Daniel Vovak, 39, who ran for U.S. Senate in Maryland and other offices while wearing a Colonial-style white wig, died May 21 at Montgomery Hospice’s Casey House in Rockville. He had cancer.
Mr. Vovak unsuccessfully sought the Republican nomination for Senate in 2006 against former lieutenant governor Michael Steele, who lost in the general election to Democrat Benjamin L. Cardin. Mr. Vovak said he wore the wig to attract attention to his campaigns.
During that race, Mr. Vovak went to court to put his full nickname, “the Wig Man,” on the primary ballot. An Anne Arundel County Circuit Court judge dismissed the complaint.
Mr. Vovak, an Ohio native, worked at times as a writer.
Joe Steffy, who helped pave the way for Heisman Trophy winners Doc Blanchard and Glenn Davis on some of Army’s best football teams and won the Outland Trophy as the nation’s top lineman in 1947, died May 21 at a hospital in Newburgh, N.Y. He was 85 and had heart ailments.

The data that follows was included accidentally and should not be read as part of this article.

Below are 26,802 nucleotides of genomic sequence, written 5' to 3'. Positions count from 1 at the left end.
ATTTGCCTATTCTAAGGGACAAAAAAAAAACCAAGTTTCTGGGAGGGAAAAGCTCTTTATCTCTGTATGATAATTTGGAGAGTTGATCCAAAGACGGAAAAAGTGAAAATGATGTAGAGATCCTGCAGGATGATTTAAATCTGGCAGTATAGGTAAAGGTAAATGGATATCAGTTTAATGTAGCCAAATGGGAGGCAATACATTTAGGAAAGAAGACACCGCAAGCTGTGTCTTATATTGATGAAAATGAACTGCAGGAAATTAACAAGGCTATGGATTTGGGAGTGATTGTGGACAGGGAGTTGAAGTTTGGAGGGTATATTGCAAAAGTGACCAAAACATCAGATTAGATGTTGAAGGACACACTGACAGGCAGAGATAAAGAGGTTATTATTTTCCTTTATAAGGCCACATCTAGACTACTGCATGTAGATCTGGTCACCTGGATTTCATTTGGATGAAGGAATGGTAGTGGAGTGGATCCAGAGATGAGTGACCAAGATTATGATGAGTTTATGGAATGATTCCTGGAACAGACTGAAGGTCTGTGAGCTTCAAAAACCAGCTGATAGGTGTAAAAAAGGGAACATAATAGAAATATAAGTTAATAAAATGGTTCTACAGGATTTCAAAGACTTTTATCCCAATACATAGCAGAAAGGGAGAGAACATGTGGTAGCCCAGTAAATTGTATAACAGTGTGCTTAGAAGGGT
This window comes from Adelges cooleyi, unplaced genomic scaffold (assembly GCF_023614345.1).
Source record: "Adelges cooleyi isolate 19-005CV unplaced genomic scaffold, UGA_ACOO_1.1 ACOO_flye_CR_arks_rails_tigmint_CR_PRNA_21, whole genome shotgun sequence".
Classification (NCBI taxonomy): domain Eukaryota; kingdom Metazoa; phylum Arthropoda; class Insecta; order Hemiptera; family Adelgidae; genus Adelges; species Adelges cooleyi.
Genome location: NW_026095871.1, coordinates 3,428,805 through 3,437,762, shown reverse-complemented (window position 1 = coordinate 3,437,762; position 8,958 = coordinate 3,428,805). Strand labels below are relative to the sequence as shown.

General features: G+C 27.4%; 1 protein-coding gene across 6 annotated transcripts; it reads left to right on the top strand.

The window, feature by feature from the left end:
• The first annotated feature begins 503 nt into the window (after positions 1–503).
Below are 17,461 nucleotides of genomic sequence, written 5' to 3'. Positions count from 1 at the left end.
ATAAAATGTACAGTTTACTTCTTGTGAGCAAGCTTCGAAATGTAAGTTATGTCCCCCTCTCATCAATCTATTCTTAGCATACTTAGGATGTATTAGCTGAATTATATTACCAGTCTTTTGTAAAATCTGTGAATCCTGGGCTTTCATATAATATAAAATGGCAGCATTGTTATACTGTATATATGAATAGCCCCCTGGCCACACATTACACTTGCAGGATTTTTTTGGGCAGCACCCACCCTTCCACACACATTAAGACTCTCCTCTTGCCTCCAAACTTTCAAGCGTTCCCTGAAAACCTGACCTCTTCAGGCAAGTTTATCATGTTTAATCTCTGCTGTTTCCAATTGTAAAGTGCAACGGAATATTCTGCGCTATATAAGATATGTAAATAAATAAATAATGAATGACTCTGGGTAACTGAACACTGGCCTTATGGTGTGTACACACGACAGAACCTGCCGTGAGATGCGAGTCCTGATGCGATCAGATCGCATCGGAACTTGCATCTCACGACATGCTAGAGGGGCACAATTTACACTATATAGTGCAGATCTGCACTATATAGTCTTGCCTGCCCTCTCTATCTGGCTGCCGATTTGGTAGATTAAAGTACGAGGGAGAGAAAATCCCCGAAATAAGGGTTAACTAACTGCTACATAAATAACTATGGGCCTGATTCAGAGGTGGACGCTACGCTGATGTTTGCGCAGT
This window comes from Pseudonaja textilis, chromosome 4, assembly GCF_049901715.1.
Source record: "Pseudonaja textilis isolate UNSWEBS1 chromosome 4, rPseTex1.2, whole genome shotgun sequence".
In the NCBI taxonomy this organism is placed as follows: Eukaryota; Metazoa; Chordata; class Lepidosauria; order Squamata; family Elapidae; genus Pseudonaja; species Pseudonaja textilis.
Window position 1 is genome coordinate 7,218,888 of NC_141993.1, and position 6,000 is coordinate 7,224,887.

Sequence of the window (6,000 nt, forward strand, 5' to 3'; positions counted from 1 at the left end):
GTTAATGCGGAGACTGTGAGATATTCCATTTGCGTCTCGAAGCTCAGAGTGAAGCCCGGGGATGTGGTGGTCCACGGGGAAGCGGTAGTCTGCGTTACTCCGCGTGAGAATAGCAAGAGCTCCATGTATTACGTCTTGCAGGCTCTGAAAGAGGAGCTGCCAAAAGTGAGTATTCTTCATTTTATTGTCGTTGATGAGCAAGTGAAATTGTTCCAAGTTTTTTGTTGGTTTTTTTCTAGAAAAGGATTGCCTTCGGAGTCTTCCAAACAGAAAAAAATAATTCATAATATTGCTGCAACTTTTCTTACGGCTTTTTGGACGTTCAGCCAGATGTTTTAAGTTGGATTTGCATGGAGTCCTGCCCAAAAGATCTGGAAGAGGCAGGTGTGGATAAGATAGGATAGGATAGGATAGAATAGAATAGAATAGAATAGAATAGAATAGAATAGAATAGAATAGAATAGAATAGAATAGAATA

Mr. Steffy played offense and defense on Army’s 1945 and 1946 undefeated teams under coach Earl “Red” Blaik. Mr. Steffy was inducted into the College Football Hall of Fame in 1987.
Mr. Steffy served in the Korean War and received the Bronze Star Medal and Purple Heart after being wounded in action.
He settled in Newburgh after his service commitment, was an assistant coach under Blaik and turned down a tryout with the Dallas Texans in the 1950s, opting instead to sell used cars.
Until health problems in recent years, Mr. Steffy was a fixture at Army practices and home games. His No. 61 was retired in 2009; he became the fourth Army player to have that honor. The others are Davis, Blanchard and Pete Dawkins, the 1958 Heisman winner.
— From news services